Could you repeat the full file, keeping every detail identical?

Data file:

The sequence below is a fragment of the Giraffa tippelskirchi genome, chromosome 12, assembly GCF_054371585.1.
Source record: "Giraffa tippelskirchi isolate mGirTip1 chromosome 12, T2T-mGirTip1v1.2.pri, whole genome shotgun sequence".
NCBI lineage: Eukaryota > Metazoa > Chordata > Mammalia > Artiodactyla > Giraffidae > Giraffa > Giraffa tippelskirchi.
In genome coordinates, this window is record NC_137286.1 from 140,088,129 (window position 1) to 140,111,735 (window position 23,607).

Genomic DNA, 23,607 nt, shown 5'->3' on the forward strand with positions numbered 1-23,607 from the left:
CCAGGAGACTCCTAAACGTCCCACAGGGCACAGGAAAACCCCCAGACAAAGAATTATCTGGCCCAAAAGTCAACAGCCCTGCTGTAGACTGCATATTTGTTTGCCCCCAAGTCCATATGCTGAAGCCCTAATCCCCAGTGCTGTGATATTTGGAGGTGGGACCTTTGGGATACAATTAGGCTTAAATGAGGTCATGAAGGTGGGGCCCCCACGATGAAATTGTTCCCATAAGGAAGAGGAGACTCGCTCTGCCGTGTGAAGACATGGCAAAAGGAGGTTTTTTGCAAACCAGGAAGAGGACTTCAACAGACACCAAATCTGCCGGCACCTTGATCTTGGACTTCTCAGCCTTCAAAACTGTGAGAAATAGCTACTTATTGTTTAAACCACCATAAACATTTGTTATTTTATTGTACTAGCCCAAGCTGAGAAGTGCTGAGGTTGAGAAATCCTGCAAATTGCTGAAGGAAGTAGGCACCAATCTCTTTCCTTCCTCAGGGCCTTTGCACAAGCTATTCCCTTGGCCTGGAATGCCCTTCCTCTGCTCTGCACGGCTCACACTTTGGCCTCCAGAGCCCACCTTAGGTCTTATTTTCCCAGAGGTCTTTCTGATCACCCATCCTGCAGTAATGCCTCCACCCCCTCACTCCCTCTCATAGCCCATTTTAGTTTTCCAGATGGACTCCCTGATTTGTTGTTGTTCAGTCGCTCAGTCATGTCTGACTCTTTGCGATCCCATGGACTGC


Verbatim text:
The sequence below is a fragment of the Giraffa tippelskirchi genome, chromosome 12, assembly GCF_054371585.1.
Source record: "Giraffa tippelskirchi isolate mGirTip1 chromosome 12, T2T-mGirTip1v1.2.pri, whole genome shotgun sequence".
NCBI lineage: Eukaryota > Metazoa > Chordata > Mammalia > Artiodactyla > Giraffidae > Giraffa > Giraffa tippelskirchi.
In genome coordinates, this window is record NC_137286.1 from 140,088,129 (window position 1) to 140,111,735 (window position 23,607).

Genomic DNA, 23,607 nt, shown 5'->3' on the forward strand with positions numbered 1-23,607 from the left:
CCAGGAGACTCCTAAACGTCCCACAGGGCACAGGAAAACCCCCAGACAAAGAATTATCTGGCCCAAAAGTCAACAGCCCTGCTGTAGACTGCATATTTGTTTGCCCCCAAGTCCATATGCTGAAGCCCTAATCCCCAGTGCTGTGATATTTGGAGGTGGGACCTTTGGGATACAATTAGGCTTAAATGAGGTCATGAAGGTGGGGCCCCCACGATGAAATTGTTCCCATAAGGAAGAGGAGACTCGCTCTGCCGTGTGAAGACATGGCAAAAGGAGGTTTTTTGCAAACCAGGAAGAGGACTTCAACAGACACCAAATCTGCCGGCACCTTGATCTTGGACTTCTCAGCCTTCAAAACTGTGAGAAATAGCTACTTATTGTTTAAACCACCATAAACATTTGTTATTTTATTGTACTAGCCCAAGCTGAGAAGTGCTGAGGTTGAGAAATCCTGCAAATTGCTGAAGGAAGTAGGCACCAATCTCTTTCCTTCCTCAGGGCCTTTGCACAAGCTATTCCCTTGGCCTGGAATGCCCTTCCTCTGCTCTGCACGGCTCACACTTTGGCCTCCAGAGCCCACCTTAGGTCTTATTTTCCCAGAGGTCTTTCTGATCACCCATCCTGCAGTAATGCCTCCACCCCCTCACTCCCTCTCATAGCCCATTTTAGTTTTCCAGATGGACTCCCTGATTTGTTGTTGTTCAGTCGCTCAGTCATGTCTGACTCTTTGCGATCCCATGGACTGC